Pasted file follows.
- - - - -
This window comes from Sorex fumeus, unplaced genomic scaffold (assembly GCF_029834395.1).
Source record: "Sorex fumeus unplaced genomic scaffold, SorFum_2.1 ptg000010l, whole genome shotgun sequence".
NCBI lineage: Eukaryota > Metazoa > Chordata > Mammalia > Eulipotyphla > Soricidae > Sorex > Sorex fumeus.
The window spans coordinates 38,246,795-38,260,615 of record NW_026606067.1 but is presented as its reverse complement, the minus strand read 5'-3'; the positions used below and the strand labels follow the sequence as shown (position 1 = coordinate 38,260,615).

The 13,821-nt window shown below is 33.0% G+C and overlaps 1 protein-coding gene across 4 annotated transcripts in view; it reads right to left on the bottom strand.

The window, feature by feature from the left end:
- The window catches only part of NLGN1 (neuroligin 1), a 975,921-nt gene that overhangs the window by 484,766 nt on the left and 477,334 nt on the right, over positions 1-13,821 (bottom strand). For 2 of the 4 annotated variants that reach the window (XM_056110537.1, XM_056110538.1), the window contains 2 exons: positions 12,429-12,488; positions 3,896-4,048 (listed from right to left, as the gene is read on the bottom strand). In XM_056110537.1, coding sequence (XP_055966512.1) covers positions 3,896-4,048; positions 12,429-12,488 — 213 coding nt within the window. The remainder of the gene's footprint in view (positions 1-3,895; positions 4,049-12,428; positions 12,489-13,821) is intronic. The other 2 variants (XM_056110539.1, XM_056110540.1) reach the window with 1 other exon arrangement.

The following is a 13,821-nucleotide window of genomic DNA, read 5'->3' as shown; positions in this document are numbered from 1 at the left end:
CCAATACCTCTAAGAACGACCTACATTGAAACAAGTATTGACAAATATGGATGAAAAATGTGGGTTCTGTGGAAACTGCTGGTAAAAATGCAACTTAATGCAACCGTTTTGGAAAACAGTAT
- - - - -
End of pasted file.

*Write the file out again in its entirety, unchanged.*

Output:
This window comes from Sorex fumeus, unplaced genomic scaffold (assembly GCF_029834395.1).
Source record: "Sorex fumeus unplaced genomic scaffold, SorFum_2.1 ptg000010l, whole genome shotgun sequence".
NCBI lineage: Eukaryota > Metazoa > Chordata > Mammalia > Eulipotyphla > Soricidae > Sorex > Sorex fumeus.
The window spans coordinates 38,246,795-38,260,615 of record NW_026606067.1 but is presented as its reverse complement, the minus strand read 5'-3'; the positions used below and the strand labels follow the sequence as shown (position 1 = coordinate 38,260,615).

The 13,821-nt window shown below is 33.0% G+C and overlaps 1 protein-coding gene across 4 annotated transcripts in view; it reads right to left on the bottom strand.

The window, feature by feature from the left end:
- The window catches only part of NLGN1 (neuroligin 1), a 975,921-nt gene that overhangs the window by 484,766 nt on the left and 477,334 nt on the right, over positions 1-13,821 (bottom strand). For 2 of the 4 annotated variants that reach the window (XM_056110537.1, XM_056110538.1), the window contains 2 exons: positions 12,429-12,488; positions 3,896-4,048 (listed from right to left, as the gene is read on the bottom strand). In XM_056110537.1, coding sequence (XP_055966512.1) covers positions 3,896-4,048; positions 12,429-12,488 — 213 coding nt within the window. The remainder of the gene's footprint in view (positions 1-3,895; positions 4,049-12,428; positions 12,489-13,821) is intronic. The other 2 variants (XM_056110539.1, XM_056110540.1) reach the window with 1 other exon arrangement.

The following is a 13,821-nucleotide window of genomic DNA, read 5'->3' as shown; positions in this document are numbered from 1 at the left end:
CCAATACCTCTAAGAACGACCTACATTGAAACAAGTATTGACAAATATGGATGAAAAATGTGGGTTCTGTGGAAACTGCTGGTAAAAATGCAACTTAATGCAACCGTTTTGGAAAACAGTAT